It will come as no surprise that the book is endorsed by such Anglican luminaries as ACNA Archbishop Foley Beach; the Rev. Dr. J.I. Packer; the Very Rev. Dr. Justyn Terry; the Rev. Canon David H. Roseberry among others.

Collins’ writing is lucid, light-hearted, and a joy to read. His background includes being a 1st place winner of poetry prizes.

Chuck Collins’ Reformation Anglicanism makes the faith both reachable and understandable. He shows the winsome beauty of God’s character that is deeply embedded in Anglican worship and prayers, and that what sets the world’s largest protestant group apart is that it is generously orthodox, completely biblical, and liturgically beautiful. Fr. Collins is the Associate Rector of Christ Church Anglican in Phoenix, Arizona.

You can buy a copy of the book here:
Or here:

Here we stand - Evangelical Declaration on Marriage
Here We Stand: An Evangelical Declaration on Marriage
27 Jun 2015
Russell Moore
As evangelical Christians, we dissent from the court’s ruling that redefines marriage. The state did not create the family, and should not try to recreate the family in its own image. We will not capitulate on marriage because biblical authority requires that we cannot. The outcome of the Supreme Court’s ruling to redefine marriage represents what seems like the result of a half-century of witnessing marriage’s decline through divorce, cohabitation, and a worldview of almost limitless sexual freedom. The Supreme Court’s actions pose incalculable risks to an already volatile social fabric by alienating those whose beliefs about marriage are motivated by deep biblical convictions and concern for the common good.

The Bible clearly teaches the enduring truth that marriage consists of one man and one woman. From Genesis to Revelation, the authority of Scripture witnesses to the nature of biblical marriage as uniquely bound to the complementarity of man and woman. This truth is not negotiable. The Lord Jesus himself said that marriage is from the beginning (Matt. 19:4-6), so no human institution has the authority to redefine marriage any more than a human institution has the authority to redefine the gospel, which marriage mysteriously reflects (Eph. 5:32). The Supreme Court’s ruling to redefine marriage demonstrates mistaken judgment by disregarding what history and countless civilizations have passed on to us, but it also represents an aftermath that evangelicals themselves, sadly, are not guiltless in contributing to. Too often, professing evangelicals have failed to model the ideals we so dearly cherish and believe are central to gospel proclamation.

Evangelical churches must be faithful to the biblical witness on marriage regardless of the cultural shift. Evangelical churches in America now find themselves in a new moral landscape that calls us to minister in a context growing more hostile to a biblical sexual ethic. This is not new in the history of the church. From its earliest beginnings, whether on the margins of society or in a place of influence, the church is defined by the gospel. We insist that the gospel brings good news to all people, regardless of whether the culture considers the news good or not.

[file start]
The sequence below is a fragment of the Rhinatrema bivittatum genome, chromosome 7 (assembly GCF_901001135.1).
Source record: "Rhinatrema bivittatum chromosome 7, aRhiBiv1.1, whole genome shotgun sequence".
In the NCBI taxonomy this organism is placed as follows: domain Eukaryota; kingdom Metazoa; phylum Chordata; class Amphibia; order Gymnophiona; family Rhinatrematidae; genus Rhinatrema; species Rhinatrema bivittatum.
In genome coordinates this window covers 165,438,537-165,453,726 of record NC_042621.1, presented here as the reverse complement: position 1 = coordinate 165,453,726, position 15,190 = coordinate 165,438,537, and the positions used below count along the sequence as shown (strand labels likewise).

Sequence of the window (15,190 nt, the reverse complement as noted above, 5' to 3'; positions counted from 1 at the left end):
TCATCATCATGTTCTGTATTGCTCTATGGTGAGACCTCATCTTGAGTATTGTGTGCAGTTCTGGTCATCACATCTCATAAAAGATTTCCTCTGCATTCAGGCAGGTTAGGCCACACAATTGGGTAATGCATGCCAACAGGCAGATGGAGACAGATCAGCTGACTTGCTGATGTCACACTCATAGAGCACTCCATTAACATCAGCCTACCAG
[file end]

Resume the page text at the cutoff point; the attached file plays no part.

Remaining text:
The gospel must inform our approach to public witness. As evangelicals animated by the good news that God offers reconciliation through the life, death, and resurrection of His Son, Jesus, we commit to:

Respect and pray for our governing authorities even as we work through the democratic process to rebuild a culture of marriage (Rom. 13:1-7);
the truth about biblical marriage in a way that brings healing to a sexually broken culture;
affirm the biblical mandate that all persons, including LGBT persons, are created in the image of God and deserve dignity and respect;
love our neighbors regardless of whatever disagreements arise as a result of conflicting beliefs about marriage;
live respectfully and civilly alongside those who may disagree with us for the sake of the common good;
cultivate a common culture of religious liberty that allows the freedom to live and believe differently to prosper.

The redefinition of marriage should not entail the erosion of religious liberty. In the coming years, evangelical institutions could be pressed to sacrifice their sacred beliefs about marriage and sexuality in order to accommodate whatever demands the culture and law require. We do not have the option to meet those demands without violating our consciences and surrendering the gospel. We will not allow the government to coerce or infringe upon the rights of institutions to live by the sacred belief that only men and women can enter into marriage.

The gospel of Jesus Christ determines the shape and tone of our ministry. Christian theology considers its teachings about marriage both timeless and unchanging, and therefore we must stand firm in this belief. Outrage and panic are not the responses of those confident in the promises of a reigning Christ Jesus. While we believe the Supreme Court has erred in its ruling, we pledge to stand steadfastly, faithfully witnessing to the biblical teaching that marriage is the chief cornerstone of society, designed to unite men, women, and children. We promise to proclaim and live this truth at all costs, with convictions that are communicated with kindness and love.

A list of signatories of the statement is found at the ERLC website. Signatures will be added as they are received. Reprinted with permission of the ERLC

Categories: Press Releases
Provinces: Anglican Church in North America
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“From the Beginning”: God’s Design for Marriage